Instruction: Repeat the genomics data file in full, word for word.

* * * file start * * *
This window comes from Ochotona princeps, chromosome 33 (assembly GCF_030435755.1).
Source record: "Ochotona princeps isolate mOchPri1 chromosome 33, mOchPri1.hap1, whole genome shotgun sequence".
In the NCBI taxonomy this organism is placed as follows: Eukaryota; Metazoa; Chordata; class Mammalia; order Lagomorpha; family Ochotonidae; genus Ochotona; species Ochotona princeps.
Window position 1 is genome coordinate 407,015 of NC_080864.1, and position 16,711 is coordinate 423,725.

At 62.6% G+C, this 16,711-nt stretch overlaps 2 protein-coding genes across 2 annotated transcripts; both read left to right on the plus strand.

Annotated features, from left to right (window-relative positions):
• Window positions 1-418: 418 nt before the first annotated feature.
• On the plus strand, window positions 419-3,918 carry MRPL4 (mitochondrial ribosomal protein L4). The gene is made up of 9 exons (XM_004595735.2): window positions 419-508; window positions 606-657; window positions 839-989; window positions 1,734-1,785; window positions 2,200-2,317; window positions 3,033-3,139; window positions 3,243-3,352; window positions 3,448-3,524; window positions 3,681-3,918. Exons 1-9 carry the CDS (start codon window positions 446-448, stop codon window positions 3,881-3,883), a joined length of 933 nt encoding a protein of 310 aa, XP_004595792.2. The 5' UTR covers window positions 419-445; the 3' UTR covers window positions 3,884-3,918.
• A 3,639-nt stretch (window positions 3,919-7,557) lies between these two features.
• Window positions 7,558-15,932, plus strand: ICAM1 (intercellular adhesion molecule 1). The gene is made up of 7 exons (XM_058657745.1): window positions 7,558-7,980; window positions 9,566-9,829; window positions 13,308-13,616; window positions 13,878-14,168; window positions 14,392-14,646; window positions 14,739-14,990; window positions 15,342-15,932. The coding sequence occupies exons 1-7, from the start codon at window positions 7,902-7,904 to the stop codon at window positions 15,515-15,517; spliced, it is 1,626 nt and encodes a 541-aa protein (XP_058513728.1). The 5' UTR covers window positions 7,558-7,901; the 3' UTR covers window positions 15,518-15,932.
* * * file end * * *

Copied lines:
This window comes from Ochotona princeps, chromosome 33 (assembly GCF_030435755.1).
Source record: "Ochotona princeps isolate mOchPri1 chromosome 33, mOchPri1.hap1, whole genome shotgun sequence".
In the NCBI taxonomy this organism is placed as follows: Eukaryota; Metazoa; Chordata; class Mammalia; order Lagomorpha; family Ochotonidae; genus Ochotona; species Ochotona princeps.
Window position 1 is genome coordinate 407,015 of NC_080864.1, and position 16,711 is coordinate 423,725.

At 62.6% G+C, this 16,711-nt stretch overlaps 2 protein-coding genes across 2 annotated transcripts; both read left to right on the plus strand.

Annotated features, from left to right (window-relative positions):
• Window positions 1-418: 418 nt before the first annotated feature.
• On the plus strand, window positions 419-3,918 carry MRPL4 (mitochondrial ribosomal protein L4). The gene is made up of 9 exons (XM_004595735.2): window positions 419-508; window positions 606-657; window positions 839-989; window positions 1,734-1,785; window positions 2,200-2,317; window positions 3,033-3,139; window positions 3,243-3,352; window positions 3,448-3,524; window positions 3,681-3,918. Exons 1-9 carry the CDS (start codon window positions 446-448, stop codon window positions 3,881-3,883), a joined length of 933 nt encoding a protein of 310 aa, XP_004595792.2. The 5' UTR covers window positions 419-445; the 3' UTR covers window positions 3,884-3,918.
• A 3,639-nt stretch (window positions 3,919-7,557) lies between these two features.
• Window positions 7,558-15,932, plus strand: ICAM1 (intercellular adhesion molecule 1). The gene is made up of 7 exons (XM_058657745.1): window positions 7,558-7,980; window positions 9,566-9,829; window positions 13,308-13,616; window positions 13,878-14,168; window positions 14,392-14,646; window positions 14,739-14,990; window positions 15,342-15,932. The coding sequence occupies exons 1-7, from the start codon at window positions 7,902-7,904 to the stop codon at window positions 15,515-15,517; spliced, it is 1,626 nt and encodes a 541-aa protein (XP_058513728.1). The 5' UTR covers window positions 7,558-7,901; the 3' UTR covers window positions 15,518-15,932.